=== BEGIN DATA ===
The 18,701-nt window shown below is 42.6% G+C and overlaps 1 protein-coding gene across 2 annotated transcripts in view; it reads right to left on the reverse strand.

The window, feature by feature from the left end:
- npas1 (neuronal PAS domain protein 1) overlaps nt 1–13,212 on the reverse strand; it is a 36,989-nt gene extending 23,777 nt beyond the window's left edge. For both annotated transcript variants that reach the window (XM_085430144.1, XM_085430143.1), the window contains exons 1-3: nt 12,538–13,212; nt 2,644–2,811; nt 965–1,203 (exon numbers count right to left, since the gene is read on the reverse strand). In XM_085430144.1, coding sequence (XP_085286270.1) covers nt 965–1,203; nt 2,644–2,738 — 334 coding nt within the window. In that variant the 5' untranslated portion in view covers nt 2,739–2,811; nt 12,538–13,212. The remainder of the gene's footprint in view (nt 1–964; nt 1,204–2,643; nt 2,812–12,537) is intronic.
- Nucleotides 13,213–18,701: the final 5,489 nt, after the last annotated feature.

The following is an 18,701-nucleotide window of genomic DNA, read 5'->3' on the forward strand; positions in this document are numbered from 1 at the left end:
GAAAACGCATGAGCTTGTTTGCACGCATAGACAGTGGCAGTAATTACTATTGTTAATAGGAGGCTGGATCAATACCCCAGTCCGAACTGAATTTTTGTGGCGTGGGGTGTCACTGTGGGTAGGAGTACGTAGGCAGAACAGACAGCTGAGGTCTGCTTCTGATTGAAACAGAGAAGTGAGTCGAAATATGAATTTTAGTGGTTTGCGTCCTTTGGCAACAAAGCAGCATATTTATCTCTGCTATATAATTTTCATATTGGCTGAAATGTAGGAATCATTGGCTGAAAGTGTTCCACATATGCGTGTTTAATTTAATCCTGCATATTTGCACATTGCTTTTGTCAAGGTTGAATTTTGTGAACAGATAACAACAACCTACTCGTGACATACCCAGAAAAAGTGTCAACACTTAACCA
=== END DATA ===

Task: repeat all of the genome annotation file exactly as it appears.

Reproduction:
The 18,701-nt window shown below is 42.6% G+C and overlaps 1 protein-coding gene across 2 annotated transcripts in view; it reads right to left on the reverse strand.

The window, feature by feature from the left end:
- npas1 (neuronal PAS domain protein 1) overlaps nt 1–13,212 on the reverse strand; it is a 36,989-nt gene extending 23,777 nt beyond the window's left edge. For both annotated transcript variants that reach the window (XM_085430144.1, XM_085430143.1), the window contains exons 1-3: nt 12,538–13,212; nt 2,644–2,811; nt 965–1,203 (exon numbers count right to left, since the gene is read on the reverse strand). In XM_085430144.1, coding sequence (XP_085286270.1) covers nt 965–1,203; nt 2,644–2,738 — 334 coding nt within the window. In that variant the 5' untranslated portion in view covers nt 2,739–2,811; nt 12,538–13,212. The remainder of the gene's footprint in view (nt 1–964; nt 1,204–2,643; nt 2,812–12,537) is intronic.
- Nucleotides 13,213–18,701: the final 5,489 nt, after the last annotated feature.

The following is an 18,701-nucleotide window of genomic DNA, read 5'->3' on the forward strand; positions in this document are numbered from 1 at the left end:
GAAAACGCATGAGCTTGTTTGCACGCATAGACAGTGGCAGTAATTACTATTGTTAATAGGAGGCTGGATCAATACCCCAGTCCGAACTGAATTTTTGTGGCGTGGGGTGTCACTGTGGGTAGGAGTACGTAGGCAGAACAGACAGCTGAGGTCTGCTTCTGATTGAAACAGAGAAGTGAGTCGAAATATGAATTTTAGTGGTTTGCGTCCTTTGGCAACAAAGCAGCATATTTATCTCTGCTATATAATTTTCATATTGGCTGAAATGTAGGAATCATTGGCTGAAAGTGTTCCACATATGCGTGTTTAATTTAATCCTGCATATTTGCACATTGCTTTTGTCAAGGTTGAATTTTGTGAACAGATAACAACAACCTACTCGTGACATACCCAGAAAAAGTGTCAACACTTAACCA